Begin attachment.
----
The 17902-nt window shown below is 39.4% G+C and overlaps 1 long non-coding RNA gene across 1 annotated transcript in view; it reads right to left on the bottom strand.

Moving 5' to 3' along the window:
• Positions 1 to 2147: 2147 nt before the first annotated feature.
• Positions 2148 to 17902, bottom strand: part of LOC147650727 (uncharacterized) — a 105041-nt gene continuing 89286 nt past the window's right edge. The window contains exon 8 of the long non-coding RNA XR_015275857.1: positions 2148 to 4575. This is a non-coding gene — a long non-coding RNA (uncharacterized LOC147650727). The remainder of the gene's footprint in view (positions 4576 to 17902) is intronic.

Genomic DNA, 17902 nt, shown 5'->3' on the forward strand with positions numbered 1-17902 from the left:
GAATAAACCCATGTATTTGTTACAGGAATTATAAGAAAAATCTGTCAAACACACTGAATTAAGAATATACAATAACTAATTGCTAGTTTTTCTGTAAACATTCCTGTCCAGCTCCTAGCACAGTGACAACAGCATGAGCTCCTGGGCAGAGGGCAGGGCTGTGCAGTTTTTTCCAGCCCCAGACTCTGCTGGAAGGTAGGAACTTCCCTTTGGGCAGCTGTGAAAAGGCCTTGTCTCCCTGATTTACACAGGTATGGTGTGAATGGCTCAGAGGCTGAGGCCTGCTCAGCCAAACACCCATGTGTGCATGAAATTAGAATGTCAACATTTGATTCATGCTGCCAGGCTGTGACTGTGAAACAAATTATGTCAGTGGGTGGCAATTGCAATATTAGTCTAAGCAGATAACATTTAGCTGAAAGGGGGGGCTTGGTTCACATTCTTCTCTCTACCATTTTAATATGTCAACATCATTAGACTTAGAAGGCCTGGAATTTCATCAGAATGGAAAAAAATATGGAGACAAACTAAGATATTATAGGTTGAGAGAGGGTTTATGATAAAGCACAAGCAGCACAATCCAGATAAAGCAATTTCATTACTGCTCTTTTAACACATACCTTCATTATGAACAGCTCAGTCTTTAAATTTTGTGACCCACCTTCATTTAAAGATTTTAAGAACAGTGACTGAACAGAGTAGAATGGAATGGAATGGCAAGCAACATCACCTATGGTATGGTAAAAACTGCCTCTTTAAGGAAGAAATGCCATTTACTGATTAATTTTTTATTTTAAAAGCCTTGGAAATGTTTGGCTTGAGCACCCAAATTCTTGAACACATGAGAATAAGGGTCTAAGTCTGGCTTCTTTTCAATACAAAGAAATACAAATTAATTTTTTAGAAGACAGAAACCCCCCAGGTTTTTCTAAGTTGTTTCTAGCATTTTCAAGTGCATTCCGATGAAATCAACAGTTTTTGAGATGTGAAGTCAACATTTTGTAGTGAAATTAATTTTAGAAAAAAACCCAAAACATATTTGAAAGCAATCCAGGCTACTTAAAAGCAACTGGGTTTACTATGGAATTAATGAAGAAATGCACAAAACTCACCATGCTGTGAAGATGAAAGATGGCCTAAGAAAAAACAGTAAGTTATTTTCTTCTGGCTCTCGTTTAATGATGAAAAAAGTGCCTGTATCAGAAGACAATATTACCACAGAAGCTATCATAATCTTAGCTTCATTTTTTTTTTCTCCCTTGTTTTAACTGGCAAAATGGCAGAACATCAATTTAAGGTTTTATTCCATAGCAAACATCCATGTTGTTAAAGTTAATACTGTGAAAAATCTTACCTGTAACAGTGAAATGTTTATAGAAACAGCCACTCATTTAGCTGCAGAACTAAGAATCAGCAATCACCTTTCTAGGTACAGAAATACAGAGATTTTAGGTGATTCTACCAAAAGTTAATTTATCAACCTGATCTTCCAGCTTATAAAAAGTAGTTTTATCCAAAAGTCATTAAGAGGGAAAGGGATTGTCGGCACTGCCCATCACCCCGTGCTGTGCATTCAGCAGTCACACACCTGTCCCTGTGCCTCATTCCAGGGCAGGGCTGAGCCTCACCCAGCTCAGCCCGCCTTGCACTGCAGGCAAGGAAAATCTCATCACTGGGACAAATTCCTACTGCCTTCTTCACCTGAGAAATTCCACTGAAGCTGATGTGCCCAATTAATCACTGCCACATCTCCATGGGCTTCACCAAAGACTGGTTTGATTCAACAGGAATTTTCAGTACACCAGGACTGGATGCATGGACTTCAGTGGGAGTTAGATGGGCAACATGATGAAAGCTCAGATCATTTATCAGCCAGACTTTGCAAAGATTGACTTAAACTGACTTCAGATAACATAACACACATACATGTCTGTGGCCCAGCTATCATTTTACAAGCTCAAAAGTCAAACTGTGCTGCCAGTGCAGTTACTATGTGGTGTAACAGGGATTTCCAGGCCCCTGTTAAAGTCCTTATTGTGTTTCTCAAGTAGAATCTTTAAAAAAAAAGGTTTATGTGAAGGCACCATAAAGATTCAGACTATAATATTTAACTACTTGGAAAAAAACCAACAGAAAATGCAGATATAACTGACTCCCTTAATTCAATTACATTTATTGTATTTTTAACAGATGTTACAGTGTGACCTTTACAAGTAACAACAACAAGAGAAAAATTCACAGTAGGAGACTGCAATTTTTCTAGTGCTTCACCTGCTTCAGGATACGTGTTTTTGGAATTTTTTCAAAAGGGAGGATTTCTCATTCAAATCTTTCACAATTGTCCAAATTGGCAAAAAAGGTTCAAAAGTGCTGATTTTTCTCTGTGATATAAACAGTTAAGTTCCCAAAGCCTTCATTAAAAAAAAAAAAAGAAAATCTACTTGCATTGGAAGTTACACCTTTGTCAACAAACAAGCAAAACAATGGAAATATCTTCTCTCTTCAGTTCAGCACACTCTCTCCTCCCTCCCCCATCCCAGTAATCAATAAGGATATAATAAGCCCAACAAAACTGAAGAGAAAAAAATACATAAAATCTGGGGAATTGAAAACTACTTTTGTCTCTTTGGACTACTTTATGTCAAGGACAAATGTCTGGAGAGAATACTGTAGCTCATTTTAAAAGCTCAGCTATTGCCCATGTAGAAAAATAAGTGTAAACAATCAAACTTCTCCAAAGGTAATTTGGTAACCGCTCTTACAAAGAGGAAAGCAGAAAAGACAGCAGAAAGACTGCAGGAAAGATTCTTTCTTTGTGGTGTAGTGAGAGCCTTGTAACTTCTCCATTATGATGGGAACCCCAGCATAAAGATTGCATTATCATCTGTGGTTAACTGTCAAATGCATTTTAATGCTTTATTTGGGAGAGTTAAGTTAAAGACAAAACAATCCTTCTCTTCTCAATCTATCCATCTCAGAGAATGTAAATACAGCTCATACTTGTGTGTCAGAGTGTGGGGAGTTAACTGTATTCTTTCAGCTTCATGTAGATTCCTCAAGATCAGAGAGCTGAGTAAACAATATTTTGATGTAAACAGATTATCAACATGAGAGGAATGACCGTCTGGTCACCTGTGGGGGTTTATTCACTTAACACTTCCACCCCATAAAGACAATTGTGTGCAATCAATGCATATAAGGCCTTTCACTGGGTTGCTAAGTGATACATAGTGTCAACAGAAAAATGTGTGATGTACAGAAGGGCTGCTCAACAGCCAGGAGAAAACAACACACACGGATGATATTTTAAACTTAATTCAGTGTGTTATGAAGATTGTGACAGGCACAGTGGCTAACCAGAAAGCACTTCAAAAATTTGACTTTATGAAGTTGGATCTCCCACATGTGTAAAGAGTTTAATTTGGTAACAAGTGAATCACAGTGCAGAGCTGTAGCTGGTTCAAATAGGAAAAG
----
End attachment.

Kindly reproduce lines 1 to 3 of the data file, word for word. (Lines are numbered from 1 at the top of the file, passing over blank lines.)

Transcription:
The 17902-nt window shown below is 39.4% G+C and overlaps 1 long non-coding RNA gene across 1 annotated transcript in view; it reads right to left on the bottom strand.

Moving 5' to 3' along the window:
• Positions 1 to 2147: 2147 nt before the first annotated feature.